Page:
This episode was great fun to shoot, except for the 20 times I was smashed into my own tool chest with my head jammed in a dark place it didn’t want to go – a place that the haters say my head has never left.
As always when shooting “The Woodwright’s Shop,” guests are beat with a foam noodle by Roy Underhill, you throw up a little in your mouth during the filming and you will eat Bojangle’s fried chicken during the lunch break.
So on balance, a good time.
— Christopher Schwarz
P.S. As always, thanks to Roy Underhill for inviting me on his show. I still cannot believe it really happened.
Next week we will be able to sell the leather editions of “Mouldings in Practice” in our Lost Art Press store. There will be 26 to 30 copies available (depending on how many survive the binding process) and they will be $185 postage paid to any address in the United States.
The books were delayed by the leather supplier – Ohio Book said it took three weeks to secure the brown leather we use for these books. I suspect a bovine rebellion was the real cause.
So for those of you who have itchy mouse fingers, you can relax this weekend. Monday will be the earliest they will be available. As always, it is first-come, first-serve on leather editions.
So while I’m explaining myself, here is a quick update on some other projects we are working on:
“To Make as Perfectly as Possible” aka, the Andre Roubo translation. This book is entirely in my hands right now. The translators have done their job. We have paid an obscene amount of money to get every single plate digitized. The essays are complete. I’m the problem.
“By Hand & Eye” by George Walker and Jim Tolpin. This has been edited and flowed into the InDesign layout files. All the images are digitized. I’ve edited it once. But once again, I am the impediment here. I need to get the design work underway.
Audiobook of “The Joiner & Cabinet Maker” as read by Roy Underhill. This is fully recorded and about 25 percent edited. What’s the holdup? It might surprise you that it is me.
Other books that are a little further out:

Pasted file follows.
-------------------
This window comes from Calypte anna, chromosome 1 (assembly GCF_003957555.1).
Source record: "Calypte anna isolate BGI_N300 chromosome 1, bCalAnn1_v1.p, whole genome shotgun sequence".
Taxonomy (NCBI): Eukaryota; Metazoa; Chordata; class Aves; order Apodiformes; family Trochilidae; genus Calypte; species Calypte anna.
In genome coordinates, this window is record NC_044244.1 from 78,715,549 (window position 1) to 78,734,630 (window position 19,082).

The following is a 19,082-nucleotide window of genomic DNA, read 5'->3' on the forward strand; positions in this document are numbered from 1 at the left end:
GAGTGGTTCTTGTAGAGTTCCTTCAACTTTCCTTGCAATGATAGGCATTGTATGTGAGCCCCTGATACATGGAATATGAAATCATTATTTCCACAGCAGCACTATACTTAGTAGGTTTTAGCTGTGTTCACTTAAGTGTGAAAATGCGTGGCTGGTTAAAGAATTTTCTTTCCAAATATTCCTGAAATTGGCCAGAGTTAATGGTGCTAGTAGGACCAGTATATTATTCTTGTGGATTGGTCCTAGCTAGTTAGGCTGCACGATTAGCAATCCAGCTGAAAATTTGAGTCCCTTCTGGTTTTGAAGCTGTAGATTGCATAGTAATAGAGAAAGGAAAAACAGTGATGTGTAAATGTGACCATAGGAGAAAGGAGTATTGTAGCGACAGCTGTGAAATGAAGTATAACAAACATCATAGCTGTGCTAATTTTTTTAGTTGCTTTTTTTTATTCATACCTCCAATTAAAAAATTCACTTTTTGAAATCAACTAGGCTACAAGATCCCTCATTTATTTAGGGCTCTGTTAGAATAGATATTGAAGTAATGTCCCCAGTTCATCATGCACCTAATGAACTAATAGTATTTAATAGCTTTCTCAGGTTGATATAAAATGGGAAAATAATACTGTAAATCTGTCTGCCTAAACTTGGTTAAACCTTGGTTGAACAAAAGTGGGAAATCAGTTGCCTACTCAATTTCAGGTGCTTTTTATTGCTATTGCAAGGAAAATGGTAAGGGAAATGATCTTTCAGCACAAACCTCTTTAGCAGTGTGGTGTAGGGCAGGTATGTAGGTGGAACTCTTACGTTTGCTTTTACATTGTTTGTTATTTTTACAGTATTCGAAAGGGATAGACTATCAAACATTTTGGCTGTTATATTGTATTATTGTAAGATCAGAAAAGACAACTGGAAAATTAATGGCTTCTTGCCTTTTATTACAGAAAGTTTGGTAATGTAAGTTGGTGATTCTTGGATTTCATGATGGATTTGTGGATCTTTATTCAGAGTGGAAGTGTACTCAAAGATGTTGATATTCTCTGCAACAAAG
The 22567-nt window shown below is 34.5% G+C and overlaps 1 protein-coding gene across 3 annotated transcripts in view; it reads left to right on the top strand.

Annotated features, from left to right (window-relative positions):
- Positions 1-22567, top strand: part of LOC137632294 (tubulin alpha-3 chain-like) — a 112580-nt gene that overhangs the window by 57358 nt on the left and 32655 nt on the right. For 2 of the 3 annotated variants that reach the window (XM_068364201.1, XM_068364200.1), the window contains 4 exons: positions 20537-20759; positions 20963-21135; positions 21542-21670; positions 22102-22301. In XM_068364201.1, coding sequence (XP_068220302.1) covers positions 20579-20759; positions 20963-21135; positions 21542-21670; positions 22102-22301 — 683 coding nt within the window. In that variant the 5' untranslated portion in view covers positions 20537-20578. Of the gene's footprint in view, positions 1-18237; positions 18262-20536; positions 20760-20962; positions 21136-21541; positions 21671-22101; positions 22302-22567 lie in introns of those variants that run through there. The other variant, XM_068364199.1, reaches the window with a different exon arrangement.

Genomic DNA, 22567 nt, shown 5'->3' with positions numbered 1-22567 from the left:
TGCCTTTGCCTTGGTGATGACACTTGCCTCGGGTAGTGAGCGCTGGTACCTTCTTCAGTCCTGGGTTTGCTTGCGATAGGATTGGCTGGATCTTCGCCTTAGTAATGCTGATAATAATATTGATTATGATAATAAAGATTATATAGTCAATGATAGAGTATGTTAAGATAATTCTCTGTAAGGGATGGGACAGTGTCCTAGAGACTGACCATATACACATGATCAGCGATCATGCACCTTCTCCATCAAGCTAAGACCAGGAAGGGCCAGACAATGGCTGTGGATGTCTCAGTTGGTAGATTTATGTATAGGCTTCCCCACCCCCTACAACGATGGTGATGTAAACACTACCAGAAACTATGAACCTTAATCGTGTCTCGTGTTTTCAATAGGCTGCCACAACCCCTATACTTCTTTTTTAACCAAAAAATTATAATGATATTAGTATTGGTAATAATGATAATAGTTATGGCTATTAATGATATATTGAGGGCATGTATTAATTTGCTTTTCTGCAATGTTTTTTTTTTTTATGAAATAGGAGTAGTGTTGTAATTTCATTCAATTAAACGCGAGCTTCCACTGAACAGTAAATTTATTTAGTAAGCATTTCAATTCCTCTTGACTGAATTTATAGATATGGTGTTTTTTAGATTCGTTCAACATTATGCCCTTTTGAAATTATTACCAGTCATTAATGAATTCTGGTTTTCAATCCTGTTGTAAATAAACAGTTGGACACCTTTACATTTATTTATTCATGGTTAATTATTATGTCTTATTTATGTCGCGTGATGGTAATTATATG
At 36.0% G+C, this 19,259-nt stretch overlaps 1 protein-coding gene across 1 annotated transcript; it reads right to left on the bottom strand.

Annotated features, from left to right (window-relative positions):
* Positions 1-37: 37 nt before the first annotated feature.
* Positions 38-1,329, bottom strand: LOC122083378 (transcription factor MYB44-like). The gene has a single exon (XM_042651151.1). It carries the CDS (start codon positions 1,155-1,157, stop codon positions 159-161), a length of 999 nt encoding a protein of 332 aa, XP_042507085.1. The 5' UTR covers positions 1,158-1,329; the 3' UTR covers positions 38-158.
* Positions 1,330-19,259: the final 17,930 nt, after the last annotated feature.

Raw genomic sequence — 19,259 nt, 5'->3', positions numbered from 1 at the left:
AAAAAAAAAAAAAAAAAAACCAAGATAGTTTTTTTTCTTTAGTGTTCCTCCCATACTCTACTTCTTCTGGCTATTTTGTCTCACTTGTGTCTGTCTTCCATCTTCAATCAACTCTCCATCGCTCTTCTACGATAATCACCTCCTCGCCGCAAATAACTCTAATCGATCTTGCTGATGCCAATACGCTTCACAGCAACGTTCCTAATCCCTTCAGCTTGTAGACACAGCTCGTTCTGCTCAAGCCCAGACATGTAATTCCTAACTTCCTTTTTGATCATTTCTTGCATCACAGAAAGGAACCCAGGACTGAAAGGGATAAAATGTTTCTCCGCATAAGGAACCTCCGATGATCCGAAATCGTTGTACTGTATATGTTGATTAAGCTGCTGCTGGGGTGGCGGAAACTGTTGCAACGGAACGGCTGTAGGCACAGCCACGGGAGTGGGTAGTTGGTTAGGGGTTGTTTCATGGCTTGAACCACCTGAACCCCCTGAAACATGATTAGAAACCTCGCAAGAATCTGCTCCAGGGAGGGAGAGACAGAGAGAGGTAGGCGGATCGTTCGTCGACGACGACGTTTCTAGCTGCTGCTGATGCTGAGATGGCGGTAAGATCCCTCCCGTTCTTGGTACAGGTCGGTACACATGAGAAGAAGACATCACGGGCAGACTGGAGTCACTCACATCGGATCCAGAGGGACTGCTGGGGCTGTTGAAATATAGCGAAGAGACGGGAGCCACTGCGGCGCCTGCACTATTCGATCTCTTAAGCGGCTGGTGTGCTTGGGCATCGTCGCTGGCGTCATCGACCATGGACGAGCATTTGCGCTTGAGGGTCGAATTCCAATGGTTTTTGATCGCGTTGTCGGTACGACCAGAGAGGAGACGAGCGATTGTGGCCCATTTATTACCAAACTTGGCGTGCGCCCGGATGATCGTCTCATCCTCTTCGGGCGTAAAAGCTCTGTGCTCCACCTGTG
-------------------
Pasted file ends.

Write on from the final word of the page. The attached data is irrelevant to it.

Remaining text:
“Virtuoso” or the H.O. Studley book: Our team is going back to visit the tool chest again next month to take the final photographs. Then the real work begins.
“Furniture of Necessity:” This is my own book. I’ve shelved all my writing projects until I get caught up on editing the titles above.
“Campaign Furniture:” Ditto.
All our other titles are still being written by their authors – except one. That one is being designed right now in hopes of getting it out by the end of the year. More on that title as we get things firmed up.
This afternoon we finished up a mahogany Roorkhee chair in black leather with some changes to the strapping and arms that you might find interesting if you plan on building one for your home.
The leather is “Black Ridgeline” from Brettuns Village and it is beautiful stuff. It has been dyed entirely through, so the cut edges are as black as the exterior. The Ridgeline is quite supple and feels like a 20-year-old leather jacket.
That’s the good news.
The Ridgeline is only 4-ounce stuff, so it’s a little thin (about 1/16”) and prone to stretch, especially in the seat and arms. So we did a couple things to make the leather work.
1. We added a polyester liner between the two layers of the arm pieces (you can glue it in place with rubber cement or a special contact cement for leather). This liner reduces stretching with thin leathers without adding a lot of bulk.
2. Instead of sewing or riveting the seat, we added three buckles so you could pull the seat tighter if the leather stretched. The belting is 3/4” wide.
As usual, we used the No. 9 copper rivets at the stitched seams.
All in all, I’m quite pleased. And I hope the customer will be, too.
— Christopher Schwarz
P.S. If you are using the vegetable-tanned leather I recommended in the article in Popular Woodworking Magazine, then stretching is not a big concern. It holds its shape quite well.
“Now, in order to have anything good made in stuff, or in hard material, we must seek out the artist to provide us with a design, and then a workman to carry it out as mechanically as possible, because we know that if he puts any of his coarser self into it he will spoil it.”